Great news! A new version of Windows Phone Toolkit was released today. These bits target the “Mango” OS (which translates to SDK v7.1). The “pre-Mango” version (7.0) will follow in a short-while.
Download the Toolkit from Codeplex. Available also on NuGet.
One of the new features coming with this release is localization support. Localized strings are there mostly to support brand new Date and Time converters, but they also include a few strings used by Date and Time picker controls that were available in the previous release.
The strings are localized to 22 languages that are the languages, available the “Mango” OS. Chances are you’re going to be writing an application localized to a “non-Mango” language (yes, there are us who are still waiting!), so here’s a tip how to extend the toolkit localization features to your “unsupported” language. I’ll be using the Slovenian (my native) language as the example.
1. Download the toolkit binaries and source code from Codeplex:
2. Unzip the source code package and open the solution (PhoneToolkit.sln).
3. In Solution Explorer, locate the LocalizedResources folder. Copy the neutral language (US English) control resources file and rename it by appending target culture code to the filename (sl-SI is for Slovenian language):
4. Open the new ControlResources file by double clicking on it in Solution Explorer. Managed Resources Editor should appear, listing original strings.
5. Take some time and translate all strings into the target language. It will probably take an iteration or two to get it right (have to test it in a real case example). In case of Slovenian language, there’s also a slight problem with missing dual forms (e.g. there are singular and plural, like 1 hour and >1 hours, but I can’t specify the string for 2 hours), plus some other language specifics I have yet to figure out how to work around them.
6. Build the project. It should compile (make sure you’re using tools for v7.1).
7. Go to the Bin\Debug folder (or Bin\Release, depending on your build configuration) and locate the sl-SI folder (or the one that matches your culture code). In it, there should be a Microsoft.Phone.Controls.Toolkit.resources.dll file. Copy folder to the safe place on your disk. You’ll need it whenever you start a new project leveraging the Windows Phone Toolkit..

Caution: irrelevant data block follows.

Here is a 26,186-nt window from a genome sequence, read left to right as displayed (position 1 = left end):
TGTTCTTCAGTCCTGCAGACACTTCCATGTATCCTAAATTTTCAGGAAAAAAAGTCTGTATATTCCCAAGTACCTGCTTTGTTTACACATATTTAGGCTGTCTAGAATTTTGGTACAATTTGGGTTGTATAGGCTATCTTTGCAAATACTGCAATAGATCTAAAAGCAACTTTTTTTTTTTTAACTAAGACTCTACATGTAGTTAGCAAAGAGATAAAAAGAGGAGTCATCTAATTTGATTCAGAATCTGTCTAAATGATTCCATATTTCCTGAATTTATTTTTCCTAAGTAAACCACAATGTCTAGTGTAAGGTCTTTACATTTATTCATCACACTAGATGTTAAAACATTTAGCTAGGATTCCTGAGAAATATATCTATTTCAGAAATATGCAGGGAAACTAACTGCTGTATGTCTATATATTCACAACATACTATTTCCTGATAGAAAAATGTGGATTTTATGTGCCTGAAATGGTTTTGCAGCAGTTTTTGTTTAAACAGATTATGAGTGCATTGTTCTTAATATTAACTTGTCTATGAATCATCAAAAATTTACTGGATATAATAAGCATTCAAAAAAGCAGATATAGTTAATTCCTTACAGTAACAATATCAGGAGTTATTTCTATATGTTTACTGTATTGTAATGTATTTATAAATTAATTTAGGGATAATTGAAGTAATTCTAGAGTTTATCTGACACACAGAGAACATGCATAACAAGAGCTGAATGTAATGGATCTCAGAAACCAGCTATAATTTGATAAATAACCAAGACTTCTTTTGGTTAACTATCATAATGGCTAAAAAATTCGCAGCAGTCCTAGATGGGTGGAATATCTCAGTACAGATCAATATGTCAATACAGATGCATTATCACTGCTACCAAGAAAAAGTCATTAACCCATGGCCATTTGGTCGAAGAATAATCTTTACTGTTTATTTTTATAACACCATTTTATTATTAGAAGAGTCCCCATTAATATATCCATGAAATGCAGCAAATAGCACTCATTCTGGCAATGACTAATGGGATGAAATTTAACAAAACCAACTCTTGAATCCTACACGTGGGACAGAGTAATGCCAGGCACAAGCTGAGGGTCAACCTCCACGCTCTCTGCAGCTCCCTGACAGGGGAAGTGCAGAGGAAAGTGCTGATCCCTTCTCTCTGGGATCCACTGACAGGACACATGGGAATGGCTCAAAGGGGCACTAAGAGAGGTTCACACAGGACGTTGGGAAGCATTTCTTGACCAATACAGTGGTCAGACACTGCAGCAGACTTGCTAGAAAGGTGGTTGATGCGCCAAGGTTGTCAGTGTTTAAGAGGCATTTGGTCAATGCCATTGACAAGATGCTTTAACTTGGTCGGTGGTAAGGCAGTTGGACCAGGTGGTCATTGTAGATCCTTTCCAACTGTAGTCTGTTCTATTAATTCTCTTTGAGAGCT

8. You’re done with the Toolkit. Start a new Windows Phone project, add a reference to the new Toolkit, add resource files, etc., and start developing your localized application.
9. Because you’re targeting the unsupported language, don’t forget to add the following line to the application start:
Thread.CurrentThread.CurrentUICulture = Thread.CurrentThread.CurrentCulture;
That’s usually the first line in my App constructor. The other usual localization steps apply: Edit .csproj file to add supported cultures, set the neutral language, …
10. After building your application, you’ve got the application package (.Xap file). Before deploying it on your device or marketplace, copy the culture-specific folder containing the new localized dll (from step 7) into it. If you’ve chosen English as the neutral language, the folder with your culture code (sl-SI in my case) should already be in place.
Note: I didn’t have to change the AppManifest.xml file in Xap to include the new localized resource dll, but perhaps it’s a good idea to do so. You may also choose a more convenient method of including the resource file at design time to avoid file copying and changing the manifest file after each build.
11. That’s it! With localized resource file in place, your application should now display Toolkit’s resources in your own language.
This is a screen shot from the Sample application that comes with the new Toolkit.